London, Jul 15 (efe-epa).- A sculpture of a black protester has appeared on the plinth where a statue of slave trader Edward Colston used to stand.
British artist Marc Quinn created the steel and black resin piece depicting Jen Reid, who was photographed standing on the pedestal with a raised fist during a Black Lives Matter protest.
The statue of Colston, a 17th century slave trader, was torn down and thrown into the river by race activists on 7 June from where it had stood in Bristol, west England, since 1895.
Quinn’s artwork was made with a 3D printer based on a photograph of Reid that was taken during the demonstration and shared on social media.
She said she felt the urge to climb onto the empty plinth and raise her fist in a black power salute against racism.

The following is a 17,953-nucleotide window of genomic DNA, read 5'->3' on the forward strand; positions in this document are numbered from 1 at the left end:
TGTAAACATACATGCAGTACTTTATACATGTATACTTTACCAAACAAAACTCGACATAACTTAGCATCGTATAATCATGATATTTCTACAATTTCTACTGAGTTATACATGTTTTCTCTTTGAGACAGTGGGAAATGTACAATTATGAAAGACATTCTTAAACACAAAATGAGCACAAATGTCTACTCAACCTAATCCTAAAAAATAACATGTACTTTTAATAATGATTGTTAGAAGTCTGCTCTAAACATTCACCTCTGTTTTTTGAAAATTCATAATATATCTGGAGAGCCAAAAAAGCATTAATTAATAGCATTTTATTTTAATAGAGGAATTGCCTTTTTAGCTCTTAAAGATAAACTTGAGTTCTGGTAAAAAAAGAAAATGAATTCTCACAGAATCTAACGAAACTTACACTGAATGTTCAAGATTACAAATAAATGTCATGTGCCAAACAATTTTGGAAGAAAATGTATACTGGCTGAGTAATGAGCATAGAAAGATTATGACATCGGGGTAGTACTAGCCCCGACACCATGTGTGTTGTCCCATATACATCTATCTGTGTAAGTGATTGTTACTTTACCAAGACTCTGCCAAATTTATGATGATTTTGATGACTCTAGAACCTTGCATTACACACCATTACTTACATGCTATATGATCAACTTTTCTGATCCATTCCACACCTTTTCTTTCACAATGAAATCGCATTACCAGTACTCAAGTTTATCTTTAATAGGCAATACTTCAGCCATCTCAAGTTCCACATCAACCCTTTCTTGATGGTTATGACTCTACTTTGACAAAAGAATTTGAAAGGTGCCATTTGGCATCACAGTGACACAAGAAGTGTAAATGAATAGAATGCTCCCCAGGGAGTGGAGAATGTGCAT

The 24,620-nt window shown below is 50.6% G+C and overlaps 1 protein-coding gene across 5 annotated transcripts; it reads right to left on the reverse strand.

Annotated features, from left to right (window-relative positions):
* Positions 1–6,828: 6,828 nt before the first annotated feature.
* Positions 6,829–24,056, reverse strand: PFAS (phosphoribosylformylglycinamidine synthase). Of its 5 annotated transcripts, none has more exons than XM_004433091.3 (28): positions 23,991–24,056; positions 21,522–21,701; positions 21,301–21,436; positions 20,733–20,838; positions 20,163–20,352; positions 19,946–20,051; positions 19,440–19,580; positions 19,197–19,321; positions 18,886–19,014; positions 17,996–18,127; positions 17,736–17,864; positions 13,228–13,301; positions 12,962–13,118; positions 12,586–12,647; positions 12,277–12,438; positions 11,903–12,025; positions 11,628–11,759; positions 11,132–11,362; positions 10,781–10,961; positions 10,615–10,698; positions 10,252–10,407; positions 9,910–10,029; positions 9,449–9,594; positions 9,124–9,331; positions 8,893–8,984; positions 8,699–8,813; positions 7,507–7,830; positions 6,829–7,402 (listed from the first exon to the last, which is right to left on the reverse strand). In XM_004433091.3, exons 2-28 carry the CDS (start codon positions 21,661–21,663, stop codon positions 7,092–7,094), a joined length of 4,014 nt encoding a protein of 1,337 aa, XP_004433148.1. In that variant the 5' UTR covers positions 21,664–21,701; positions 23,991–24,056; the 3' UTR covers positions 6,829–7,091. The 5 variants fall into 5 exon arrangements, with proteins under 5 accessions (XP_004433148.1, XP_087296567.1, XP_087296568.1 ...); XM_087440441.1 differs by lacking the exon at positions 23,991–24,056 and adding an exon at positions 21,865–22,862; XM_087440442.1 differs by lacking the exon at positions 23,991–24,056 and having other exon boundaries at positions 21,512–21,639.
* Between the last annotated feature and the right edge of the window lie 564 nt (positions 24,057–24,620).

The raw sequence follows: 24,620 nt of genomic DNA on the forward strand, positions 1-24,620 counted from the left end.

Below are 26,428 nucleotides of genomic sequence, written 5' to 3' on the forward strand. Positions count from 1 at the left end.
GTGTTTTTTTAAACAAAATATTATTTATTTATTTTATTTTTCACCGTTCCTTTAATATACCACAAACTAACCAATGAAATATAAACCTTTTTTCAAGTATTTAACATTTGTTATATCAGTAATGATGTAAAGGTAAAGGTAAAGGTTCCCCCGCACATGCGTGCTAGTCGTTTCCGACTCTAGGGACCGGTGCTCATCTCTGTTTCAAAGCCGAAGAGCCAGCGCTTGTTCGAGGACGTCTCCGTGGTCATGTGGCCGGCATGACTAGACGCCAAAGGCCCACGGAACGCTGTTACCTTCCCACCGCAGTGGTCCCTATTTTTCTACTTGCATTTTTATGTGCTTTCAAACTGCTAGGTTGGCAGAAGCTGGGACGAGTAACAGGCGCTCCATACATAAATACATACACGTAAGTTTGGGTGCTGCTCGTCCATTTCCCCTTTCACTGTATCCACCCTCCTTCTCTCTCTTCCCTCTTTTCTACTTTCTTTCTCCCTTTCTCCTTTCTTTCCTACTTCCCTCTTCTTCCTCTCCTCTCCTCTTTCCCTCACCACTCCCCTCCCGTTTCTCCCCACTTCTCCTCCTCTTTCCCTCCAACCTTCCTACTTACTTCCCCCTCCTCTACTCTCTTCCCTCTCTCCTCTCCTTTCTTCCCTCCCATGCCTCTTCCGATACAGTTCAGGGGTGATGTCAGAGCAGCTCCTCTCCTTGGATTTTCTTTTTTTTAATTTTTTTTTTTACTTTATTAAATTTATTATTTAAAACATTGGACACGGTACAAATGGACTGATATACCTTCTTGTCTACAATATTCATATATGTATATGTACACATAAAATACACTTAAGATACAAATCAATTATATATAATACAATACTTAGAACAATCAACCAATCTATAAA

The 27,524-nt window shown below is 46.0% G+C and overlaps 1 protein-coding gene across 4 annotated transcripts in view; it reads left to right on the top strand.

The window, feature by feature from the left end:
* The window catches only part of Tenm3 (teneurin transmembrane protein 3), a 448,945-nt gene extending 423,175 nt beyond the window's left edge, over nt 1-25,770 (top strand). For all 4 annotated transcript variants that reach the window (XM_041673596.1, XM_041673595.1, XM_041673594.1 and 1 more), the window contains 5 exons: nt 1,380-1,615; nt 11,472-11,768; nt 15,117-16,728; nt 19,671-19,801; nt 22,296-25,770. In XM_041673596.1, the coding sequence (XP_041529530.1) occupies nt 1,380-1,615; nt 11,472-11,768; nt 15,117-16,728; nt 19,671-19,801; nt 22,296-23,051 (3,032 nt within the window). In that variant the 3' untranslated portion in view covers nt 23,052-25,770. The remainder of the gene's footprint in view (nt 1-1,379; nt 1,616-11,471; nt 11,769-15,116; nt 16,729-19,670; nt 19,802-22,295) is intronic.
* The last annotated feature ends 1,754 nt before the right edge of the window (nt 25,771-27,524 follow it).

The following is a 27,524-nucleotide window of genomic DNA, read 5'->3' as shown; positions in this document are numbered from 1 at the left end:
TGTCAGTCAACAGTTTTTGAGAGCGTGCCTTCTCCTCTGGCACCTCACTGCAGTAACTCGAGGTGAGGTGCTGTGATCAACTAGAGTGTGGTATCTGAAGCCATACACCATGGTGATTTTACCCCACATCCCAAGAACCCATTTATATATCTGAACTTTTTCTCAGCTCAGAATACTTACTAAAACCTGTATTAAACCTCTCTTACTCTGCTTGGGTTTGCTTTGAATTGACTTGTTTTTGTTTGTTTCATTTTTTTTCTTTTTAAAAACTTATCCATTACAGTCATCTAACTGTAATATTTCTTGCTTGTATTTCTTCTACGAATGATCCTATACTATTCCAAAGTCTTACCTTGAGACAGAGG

Reid added that she thinks the sculpture is what the people of Bristol want to see and that it is important in paving the way towards racial justice and equality.
The resin statue was erected early in the morning on Wednesday and city authorities have said they did not give permission for it to be installed.
Quinn said it is meant to be a temporary installation to continue the discussion around race issues in the UK.
He contacted Reid on Facebook while creating the work, called A Surge of Power.
The London artist’s previous works include Self, a self-portrait bust created using his own blood, and Alison Lapper Pregnant, a sculpture of the disabled artist which she was eight months pregnant which was placed in Trafalgar Square in center of the UK capital.